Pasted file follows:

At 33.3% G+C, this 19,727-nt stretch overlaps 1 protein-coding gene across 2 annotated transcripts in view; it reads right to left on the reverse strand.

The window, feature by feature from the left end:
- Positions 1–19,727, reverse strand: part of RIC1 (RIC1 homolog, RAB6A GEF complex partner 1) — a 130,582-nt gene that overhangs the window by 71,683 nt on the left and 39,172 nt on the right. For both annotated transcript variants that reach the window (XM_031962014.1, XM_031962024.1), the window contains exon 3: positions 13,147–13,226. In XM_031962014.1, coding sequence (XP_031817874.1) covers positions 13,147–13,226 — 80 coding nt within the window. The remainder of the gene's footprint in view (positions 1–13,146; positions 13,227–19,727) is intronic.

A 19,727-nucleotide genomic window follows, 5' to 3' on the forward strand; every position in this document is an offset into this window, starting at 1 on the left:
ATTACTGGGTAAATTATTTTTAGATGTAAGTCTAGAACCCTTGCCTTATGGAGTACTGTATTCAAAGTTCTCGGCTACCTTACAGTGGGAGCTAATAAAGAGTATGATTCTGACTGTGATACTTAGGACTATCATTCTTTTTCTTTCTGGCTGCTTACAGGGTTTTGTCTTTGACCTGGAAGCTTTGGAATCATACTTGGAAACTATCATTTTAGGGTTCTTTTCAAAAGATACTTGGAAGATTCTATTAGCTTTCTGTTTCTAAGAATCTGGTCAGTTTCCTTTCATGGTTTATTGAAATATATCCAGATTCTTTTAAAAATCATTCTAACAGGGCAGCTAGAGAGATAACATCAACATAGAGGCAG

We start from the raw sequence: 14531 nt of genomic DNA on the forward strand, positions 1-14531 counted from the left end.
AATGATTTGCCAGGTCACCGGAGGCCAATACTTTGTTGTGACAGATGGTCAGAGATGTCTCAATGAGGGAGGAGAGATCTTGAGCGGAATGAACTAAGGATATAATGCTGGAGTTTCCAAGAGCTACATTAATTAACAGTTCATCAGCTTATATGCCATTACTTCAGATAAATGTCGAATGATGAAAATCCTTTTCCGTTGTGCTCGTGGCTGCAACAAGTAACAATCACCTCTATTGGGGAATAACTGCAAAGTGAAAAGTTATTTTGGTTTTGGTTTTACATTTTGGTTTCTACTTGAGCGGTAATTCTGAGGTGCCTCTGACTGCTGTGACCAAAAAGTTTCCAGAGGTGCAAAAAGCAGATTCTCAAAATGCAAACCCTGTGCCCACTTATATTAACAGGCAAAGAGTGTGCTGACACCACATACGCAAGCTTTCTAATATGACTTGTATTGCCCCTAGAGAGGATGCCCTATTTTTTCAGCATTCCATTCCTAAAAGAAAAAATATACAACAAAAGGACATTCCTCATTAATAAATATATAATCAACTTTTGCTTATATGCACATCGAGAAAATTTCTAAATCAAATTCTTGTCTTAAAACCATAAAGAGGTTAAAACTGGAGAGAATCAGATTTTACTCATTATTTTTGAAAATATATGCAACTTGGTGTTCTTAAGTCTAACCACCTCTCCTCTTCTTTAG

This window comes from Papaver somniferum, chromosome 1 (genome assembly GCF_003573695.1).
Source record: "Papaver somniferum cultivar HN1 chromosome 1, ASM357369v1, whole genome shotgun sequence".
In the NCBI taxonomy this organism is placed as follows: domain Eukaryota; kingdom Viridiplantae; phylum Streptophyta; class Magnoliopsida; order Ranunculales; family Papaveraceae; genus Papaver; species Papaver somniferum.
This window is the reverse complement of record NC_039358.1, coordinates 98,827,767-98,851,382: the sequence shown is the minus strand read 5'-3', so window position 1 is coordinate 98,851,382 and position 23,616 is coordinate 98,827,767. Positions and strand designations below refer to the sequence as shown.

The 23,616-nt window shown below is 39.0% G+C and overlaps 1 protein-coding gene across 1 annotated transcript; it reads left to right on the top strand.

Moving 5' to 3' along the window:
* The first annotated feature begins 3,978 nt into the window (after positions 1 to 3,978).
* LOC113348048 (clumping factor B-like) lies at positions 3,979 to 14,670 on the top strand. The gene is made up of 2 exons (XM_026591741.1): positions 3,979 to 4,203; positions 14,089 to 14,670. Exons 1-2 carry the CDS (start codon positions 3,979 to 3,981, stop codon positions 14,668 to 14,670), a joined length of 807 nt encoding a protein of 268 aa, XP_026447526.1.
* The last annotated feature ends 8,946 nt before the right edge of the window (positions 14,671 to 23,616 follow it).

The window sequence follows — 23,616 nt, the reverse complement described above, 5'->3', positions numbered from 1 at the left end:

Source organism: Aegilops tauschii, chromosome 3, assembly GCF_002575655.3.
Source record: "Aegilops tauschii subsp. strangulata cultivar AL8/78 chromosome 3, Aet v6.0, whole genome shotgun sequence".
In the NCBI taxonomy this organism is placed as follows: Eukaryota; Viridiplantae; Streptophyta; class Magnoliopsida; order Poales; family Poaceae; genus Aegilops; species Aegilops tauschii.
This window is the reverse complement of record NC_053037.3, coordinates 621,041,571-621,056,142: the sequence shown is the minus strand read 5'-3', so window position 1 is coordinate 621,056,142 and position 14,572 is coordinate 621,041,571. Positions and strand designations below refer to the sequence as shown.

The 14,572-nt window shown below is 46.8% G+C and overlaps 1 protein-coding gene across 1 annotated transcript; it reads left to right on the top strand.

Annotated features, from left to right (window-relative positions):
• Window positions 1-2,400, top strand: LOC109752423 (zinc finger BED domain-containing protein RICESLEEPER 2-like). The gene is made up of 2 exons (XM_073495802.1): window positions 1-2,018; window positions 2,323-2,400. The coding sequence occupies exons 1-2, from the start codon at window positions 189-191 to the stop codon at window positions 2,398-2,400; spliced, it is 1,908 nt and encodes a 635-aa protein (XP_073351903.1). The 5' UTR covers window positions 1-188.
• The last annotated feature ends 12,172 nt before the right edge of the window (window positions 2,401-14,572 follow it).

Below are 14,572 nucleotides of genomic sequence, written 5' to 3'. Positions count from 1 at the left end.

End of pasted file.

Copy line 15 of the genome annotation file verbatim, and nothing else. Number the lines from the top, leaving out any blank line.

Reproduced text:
* LOC113348048 (clumping factor B-like) lies at positions 3,979 to 14,670 on the top strand. The gene is made up of 2 exons (XM_026591741.1): positions 3,979 to 4,203; positions 14,089 to 14,670. Exons 1-2 carry the CDS (start codon positions 3,979 to 3,981, stop codon positions 14,668 to 14,670), a joined length of 807 nt encoding a protein of 268 aa, XP_026447526.1.